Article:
SCIENTISTS have released a new study suggesting 50% of the world’s sandy beaches could vanish by 2100 if nothing is done to curb climate change.
Dozens of tourism meccas – including the Costa del Sol – are under threat from erosion and surging sea levels.
But the experts were optimistic that the destruction could be reduced by 40% if moderate action was taken to reduce greenhouse gases.
The warnings come from the European Commission’s Joint Research Centre in Ispra, northern Italy, which analysed 30 years of satellite images of sandy beaches, from Australia to Brazil and Europe.
Dr Michalis Vousdoukas, who led the research, said: “The results indicate around 50% of the world’s sandy beaches are at risk of severe erosion.
“Half of the world’s beaches could disappear by the end of the century under current trends of climate change and sea level rise.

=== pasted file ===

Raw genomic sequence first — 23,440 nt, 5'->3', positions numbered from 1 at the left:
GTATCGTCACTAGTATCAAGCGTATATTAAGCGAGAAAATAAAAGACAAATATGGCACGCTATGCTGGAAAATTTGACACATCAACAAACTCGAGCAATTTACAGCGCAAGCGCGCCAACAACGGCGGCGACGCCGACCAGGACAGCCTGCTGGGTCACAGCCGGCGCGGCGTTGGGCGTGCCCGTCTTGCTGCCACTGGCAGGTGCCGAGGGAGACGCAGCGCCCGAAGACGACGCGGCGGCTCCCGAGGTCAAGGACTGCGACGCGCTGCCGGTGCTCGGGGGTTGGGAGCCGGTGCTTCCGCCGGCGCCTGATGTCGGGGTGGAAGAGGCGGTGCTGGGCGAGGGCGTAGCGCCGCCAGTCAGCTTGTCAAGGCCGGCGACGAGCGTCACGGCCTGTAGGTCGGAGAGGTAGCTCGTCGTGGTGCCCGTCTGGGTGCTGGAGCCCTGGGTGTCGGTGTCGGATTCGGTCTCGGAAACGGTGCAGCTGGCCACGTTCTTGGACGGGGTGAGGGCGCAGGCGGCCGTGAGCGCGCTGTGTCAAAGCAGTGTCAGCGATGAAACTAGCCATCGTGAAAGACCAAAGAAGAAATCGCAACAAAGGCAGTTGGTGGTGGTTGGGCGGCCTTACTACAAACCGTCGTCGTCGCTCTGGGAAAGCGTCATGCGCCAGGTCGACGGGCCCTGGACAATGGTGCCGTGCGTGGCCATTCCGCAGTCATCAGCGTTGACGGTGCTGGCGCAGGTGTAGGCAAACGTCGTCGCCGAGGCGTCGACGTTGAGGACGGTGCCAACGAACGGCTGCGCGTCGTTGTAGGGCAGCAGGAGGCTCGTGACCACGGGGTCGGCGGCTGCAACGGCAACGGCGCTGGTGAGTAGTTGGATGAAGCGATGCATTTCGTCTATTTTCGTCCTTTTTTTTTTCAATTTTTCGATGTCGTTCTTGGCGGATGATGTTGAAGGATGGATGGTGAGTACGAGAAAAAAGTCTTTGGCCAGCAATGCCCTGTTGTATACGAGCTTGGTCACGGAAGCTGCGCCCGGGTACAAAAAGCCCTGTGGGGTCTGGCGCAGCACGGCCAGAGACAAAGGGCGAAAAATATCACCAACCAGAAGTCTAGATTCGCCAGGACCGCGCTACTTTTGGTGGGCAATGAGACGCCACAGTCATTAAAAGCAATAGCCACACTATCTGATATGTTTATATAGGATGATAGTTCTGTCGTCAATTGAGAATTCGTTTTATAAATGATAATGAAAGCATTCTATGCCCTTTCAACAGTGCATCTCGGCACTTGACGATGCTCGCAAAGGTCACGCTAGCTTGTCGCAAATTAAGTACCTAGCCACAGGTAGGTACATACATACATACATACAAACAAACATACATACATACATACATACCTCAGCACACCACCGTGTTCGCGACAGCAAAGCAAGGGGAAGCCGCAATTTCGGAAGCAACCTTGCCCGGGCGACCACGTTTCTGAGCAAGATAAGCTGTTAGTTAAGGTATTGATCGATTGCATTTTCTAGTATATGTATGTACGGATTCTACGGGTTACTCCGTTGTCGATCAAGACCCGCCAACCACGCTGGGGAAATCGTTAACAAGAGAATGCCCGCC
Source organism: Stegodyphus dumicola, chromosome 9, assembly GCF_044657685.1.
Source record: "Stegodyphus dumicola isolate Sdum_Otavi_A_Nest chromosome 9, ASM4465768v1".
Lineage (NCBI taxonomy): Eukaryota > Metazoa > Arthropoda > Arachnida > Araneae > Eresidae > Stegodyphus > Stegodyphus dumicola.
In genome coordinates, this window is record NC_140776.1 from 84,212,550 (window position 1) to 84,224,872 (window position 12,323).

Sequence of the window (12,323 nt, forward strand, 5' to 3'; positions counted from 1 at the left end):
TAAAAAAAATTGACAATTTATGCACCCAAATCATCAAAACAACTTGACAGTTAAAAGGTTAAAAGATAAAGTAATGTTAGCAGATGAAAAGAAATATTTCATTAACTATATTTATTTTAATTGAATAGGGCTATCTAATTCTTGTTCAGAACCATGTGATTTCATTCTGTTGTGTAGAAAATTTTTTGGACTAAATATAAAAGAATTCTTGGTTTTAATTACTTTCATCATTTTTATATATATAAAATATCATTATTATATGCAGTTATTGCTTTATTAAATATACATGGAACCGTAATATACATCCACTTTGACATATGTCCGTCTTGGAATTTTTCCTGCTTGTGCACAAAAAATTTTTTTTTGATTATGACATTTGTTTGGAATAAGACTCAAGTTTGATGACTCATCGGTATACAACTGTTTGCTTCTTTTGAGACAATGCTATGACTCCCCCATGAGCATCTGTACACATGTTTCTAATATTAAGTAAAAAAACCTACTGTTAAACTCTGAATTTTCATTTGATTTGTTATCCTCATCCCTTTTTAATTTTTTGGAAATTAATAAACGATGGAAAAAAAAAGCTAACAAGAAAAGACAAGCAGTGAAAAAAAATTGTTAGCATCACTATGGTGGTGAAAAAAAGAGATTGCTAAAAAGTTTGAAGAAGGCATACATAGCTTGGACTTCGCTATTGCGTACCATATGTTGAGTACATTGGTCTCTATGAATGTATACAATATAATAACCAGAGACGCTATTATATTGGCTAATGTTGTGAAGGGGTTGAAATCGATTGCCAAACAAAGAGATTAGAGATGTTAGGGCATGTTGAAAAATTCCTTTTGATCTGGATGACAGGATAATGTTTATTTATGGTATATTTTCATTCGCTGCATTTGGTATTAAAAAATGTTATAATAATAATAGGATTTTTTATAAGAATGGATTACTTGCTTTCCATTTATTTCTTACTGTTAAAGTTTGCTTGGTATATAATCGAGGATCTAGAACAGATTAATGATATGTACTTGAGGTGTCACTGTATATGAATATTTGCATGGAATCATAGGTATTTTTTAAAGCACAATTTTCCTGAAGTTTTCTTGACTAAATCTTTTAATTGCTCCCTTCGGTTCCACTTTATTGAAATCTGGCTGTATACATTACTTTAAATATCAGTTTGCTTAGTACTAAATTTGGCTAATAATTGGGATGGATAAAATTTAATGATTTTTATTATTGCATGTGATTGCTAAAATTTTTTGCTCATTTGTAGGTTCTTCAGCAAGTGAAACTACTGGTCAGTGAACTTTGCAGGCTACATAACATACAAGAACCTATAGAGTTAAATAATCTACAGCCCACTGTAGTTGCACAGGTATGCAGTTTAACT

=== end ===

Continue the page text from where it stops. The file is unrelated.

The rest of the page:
“The situation can become more critical for small communities highly reliant on tourism.”
Spain’s beaches are fundamental to its highly vital tourism industry.
A mass erosion of its beaches could have serious economic consequences.
Using computer modelling systems, the study was able to forecast how the beaches, already having lost ground, would erode further as climate change worsens.
In a worse case scenario, areas like The Gambia and Guinea-Bissau could lose more than 60% while Australia was forecast to be hit the hardest, losing up to 12,000km of beach.
The study was published in the Nature Climate Change journal.